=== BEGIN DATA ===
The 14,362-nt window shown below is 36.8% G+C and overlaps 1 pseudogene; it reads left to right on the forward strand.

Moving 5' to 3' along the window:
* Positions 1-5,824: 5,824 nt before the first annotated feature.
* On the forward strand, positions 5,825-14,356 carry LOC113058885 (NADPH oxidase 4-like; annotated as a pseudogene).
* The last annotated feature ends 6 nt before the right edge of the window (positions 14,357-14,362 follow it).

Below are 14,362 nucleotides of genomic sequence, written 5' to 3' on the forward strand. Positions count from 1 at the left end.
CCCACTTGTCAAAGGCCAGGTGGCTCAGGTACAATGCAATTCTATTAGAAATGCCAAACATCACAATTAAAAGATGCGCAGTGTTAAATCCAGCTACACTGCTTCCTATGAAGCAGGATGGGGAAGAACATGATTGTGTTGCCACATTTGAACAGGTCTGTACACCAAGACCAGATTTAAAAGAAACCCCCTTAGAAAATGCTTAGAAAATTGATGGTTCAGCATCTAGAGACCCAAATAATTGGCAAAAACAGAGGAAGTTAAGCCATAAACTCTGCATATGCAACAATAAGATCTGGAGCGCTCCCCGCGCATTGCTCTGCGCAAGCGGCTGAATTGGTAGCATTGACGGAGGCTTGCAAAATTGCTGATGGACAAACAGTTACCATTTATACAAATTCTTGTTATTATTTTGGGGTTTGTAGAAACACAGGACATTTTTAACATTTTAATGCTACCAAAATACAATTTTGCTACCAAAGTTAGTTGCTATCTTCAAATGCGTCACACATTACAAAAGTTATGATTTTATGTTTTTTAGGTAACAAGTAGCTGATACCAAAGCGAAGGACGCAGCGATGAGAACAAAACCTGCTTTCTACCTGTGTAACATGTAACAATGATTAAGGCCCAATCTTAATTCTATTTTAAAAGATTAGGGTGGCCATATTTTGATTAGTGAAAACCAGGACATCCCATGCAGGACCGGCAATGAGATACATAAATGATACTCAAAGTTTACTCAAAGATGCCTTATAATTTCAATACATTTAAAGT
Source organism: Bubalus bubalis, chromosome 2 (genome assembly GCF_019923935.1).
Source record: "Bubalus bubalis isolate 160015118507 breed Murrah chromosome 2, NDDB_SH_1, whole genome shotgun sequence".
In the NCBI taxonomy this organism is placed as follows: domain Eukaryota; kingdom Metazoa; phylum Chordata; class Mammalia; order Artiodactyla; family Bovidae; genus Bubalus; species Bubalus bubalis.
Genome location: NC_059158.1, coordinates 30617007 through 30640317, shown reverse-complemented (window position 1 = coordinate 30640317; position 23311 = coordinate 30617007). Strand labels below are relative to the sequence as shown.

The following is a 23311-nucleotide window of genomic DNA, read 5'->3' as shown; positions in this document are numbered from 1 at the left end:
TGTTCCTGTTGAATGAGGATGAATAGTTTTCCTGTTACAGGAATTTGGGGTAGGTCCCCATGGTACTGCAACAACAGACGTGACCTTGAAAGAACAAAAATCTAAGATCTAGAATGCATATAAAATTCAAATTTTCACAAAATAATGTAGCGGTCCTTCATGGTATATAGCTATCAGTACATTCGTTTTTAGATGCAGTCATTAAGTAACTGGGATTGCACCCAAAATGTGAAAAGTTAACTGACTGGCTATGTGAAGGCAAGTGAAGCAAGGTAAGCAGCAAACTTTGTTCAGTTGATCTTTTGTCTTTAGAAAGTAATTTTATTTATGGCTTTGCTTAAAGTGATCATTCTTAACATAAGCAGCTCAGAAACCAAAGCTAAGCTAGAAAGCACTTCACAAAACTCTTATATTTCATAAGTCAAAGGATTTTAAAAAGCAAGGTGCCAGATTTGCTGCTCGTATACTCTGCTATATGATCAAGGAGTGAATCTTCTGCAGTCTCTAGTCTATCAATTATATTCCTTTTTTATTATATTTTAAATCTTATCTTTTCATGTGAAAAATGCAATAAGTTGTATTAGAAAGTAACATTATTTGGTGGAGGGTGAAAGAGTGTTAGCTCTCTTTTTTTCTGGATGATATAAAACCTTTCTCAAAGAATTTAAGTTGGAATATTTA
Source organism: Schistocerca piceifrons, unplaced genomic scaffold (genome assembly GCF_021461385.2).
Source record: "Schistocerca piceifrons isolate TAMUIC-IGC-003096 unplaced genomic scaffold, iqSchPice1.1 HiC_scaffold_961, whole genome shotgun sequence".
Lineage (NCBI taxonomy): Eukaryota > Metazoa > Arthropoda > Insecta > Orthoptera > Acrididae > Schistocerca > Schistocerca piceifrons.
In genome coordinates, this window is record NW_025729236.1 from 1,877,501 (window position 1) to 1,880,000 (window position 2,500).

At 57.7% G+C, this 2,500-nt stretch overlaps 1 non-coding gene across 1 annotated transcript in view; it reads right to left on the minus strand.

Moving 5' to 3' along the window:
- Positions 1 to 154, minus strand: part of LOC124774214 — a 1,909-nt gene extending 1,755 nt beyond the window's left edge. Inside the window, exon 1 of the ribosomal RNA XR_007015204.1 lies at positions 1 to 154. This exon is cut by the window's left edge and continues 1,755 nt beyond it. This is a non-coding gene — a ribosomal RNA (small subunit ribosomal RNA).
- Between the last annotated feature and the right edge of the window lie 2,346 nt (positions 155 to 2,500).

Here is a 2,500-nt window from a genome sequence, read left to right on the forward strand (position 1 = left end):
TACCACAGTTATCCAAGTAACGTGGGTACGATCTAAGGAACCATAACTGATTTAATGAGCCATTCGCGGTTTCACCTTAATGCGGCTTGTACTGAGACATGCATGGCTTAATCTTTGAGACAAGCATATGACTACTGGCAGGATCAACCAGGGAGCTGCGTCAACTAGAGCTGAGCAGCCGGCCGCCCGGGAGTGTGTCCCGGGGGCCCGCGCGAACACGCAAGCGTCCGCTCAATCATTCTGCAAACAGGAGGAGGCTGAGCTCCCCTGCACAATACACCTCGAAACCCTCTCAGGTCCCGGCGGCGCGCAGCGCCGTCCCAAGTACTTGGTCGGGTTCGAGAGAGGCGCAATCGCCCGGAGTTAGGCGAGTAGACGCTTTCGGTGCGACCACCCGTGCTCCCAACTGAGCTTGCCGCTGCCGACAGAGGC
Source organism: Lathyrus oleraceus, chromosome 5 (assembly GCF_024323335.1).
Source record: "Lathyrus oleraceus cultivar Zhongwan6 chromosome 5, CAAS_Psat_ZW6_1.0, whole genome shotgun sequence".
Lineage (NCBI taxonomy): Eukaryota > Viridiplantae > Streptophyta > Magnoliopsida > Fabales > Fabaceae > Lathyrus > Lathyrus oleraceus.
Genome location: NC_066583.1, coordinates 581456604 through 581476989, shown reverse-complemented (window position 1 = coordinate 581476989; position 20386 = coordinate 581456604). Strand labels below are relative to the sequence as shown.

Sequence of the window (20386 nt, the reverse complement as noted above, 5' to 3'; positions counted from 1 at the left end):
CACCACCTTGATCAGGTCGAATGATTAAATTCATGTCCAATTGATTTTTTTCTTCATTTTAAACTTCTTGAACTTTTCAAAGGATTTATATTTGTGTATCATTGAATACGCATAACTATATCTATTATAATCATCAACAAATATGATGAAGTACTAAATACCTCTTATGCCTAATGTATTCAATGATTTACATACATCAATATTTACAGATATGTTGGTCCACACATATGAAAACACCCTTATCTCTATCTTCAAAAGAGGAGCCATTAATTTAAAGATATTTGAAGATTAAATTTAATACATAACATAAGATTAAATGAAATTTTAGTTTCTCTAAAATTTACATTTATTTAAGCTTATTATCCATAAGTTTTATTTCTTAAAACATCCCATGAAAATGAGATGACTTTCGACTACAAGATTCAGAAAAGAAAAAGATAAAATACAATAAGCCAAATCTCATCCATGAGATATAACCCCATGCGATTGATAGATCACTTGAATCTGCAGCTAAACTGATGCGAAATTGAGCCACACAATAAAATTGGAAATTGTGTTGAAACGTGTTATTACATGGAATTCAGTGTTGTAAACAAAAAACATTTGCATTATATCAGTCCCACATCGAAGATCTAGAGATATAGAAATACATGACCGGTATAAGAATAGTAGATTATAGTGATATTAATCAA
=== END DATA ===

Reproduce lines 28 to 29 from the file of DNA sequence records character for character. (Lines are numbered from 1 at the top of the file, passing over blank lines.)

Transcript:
Sequence of the window (20386 nt, the reverse complement as noted above, 5' to 3'; positions counted from 1 at the left end):
CACCACCTTGATCAGGTCGAATGATTAAATTCATGTCCAATTGATTTTTTTCTTCATTTTAAACTTCTTGAACTTTTCAAAGGATTTATATTTGTGTATCATTGAATACGCATAACTATATCTATTATAATCATCAACAAATATGATGAAGTACTAAATACCTCTTATGCCTAATGTATTCAATGATTTACATACATCAATATTTACAGATATGTTGGTCCACACATATGAAAACACCCTTATCTCTATCTTCAAAAGAGGAGCCATTAATTTAAAGATATTTGAAGATTAAATTTAATACATAACATAAGATTAAATGAAATTTTAGTTTCTCTAAAATTTACATTTATTTAAGCTTATTATCCATAAGTTTTATTTCTTAAAACATCCCATGAAAATGAGATGACTTTCGACTACAAGATTCAGAAAAGAAAAAGATAAAATACAATAAGCCAAATCTCATCCATGAGATATAACCCCATGCGATTGATAGATCACTTGAATCTGCAGCTAAACTGATGCGAAATTGAGCCACACAATAAAATTGGAAATTGTGTTGAAACGTGTTATTACATGGAATTCAGTGTTGTAAACAAAAAACATTTGCATTATATCAGTCCCACATCGAAGATCTAGAGATATAGAAATACATGACCGGTATAAGAATAGTAGATTATAGTGATATTAATCAA